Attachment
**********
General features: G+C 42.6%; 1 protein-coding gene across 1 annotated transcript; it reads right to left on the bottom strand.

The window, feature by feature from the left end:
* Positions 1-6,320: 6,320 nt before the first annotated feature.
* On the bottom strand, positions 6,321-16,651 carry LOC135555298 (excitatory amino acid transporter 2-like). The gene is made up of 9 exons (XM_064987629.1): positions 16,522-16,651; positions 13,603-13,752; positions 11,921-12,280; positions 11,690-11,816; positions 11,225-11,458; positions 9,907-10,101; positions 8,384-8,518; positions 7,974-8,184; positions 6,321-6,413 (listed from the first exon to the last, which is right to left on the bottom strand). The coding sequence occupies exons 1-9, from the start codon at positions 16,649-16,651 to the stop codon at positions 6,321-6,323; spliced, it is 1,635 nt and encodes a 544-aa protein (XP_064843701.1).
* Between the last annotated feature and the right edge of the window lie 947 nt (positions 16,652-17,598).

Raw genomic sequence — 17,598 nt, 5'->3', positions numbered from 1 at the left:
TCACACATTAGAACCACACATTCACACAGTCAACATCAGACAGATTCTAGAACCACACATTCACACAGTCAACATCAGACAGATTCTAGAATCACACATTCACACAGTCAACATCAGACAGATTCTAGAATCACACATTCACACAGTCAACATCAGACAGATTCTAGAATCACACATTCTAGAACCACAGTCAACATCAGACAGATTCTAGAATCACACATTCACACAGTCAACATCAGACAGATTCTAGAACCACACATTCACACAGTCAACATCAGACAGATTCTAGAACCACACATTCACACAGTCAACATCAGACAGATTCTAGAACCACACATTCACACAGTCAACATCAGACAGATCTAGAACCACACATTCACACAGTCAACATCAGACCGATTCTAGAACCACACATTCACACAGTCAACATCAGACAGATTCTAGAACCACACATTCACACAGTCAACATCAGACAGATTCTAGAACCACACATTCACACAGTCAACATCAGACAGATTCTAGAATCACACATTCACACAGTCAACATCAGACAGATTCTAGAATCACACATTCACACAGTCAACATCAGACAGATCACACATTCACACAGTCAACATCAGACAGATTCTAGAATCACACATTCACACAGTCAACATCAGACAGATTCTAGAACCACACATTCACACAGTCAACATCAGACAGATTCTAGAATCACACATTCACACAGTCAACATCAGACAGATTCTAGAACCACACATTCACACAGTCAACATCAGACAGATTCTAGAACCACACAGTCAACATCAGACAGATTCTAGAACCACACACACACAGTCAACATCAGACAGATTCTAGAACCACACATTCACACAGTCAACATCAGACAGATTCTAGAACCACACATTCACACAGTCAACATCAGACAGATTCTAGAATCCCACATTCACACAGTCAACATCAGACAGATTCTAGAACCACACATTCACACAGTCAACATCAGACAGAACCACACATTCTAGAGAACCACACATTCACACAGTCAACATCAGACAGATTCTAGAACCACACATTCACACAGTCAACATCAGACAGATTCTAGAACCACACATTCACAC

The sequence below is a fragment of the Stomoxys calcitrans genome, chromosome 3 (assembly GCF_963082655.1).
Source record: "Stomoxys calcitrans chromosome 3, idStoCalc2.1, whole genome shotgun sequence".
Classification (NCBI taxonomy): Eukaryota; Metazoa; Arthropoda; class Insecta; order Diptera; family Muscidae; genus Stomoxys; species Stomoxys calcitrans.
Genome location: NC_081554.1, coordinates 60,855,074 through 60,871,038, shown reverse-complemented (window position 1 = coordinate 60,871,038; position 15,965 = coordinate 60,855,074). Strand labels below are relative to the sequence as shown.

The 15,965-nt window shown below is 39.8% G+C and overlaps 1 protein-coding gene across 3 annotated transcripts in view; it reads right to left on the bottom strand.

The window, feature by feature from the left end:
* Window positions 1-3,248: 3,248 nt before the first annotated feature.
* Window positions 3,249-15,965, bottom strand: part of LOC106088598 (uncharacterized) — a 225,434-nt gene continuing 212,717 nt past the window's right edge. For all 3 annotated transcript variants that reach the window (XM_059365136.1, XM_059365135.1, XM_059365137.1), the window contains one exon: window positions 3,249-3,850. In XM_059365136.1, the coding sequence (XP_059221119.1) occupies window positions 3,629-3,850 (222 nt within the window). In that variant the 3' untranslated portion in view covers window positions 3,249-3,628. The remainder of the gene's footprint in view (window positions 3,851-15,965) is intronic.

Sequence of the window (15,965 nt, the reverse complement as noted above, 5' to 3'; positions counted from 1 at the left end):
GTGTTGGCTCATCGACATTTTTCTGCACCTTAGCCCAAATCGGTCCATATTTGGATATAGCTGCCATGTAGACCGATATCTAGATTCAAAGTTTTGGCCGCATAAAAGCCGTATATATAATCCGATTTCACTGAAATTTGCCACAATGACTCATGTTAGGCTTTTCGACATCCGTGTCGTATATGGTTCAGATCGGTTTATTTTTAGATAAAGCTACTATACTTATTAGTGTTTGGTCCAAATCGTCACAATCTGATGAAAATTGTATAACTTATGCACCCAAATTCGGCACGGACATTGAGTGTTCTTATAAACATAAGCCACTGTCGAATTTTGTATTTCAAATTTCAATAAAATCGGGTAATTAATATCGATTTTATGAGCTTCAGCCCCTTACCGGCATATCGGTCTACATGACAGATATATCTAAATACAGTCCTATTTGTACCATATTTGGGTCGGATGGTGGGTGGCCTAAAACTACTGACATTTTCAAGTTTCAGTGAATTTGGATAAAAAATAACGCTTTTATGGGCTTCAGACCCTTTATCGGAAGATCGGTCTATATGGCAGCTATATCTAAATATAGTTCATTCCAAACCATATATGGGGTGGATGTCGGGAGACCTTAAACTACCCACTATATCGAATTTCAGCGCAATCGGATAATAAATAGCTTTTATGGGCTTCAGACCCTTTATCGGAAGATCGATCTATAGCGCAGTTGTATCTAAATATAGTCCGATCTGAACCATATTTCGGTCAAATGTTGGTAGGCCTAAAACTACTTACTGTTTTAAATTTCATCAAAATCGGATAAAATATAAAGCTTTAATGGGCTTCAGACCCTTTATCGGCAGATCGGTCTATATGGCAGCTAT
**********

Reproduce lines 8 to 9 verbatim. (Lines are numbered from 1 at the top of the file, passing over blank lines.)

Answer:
The sequence below is a fragment of the Stomoxys calcitrans genome, chromosome 3 (assembly GCF_963082655.1).
Source record: "Stomoxys calcitrans chromosome 3, idStoCalc2.1, whole genome shotgun sequence".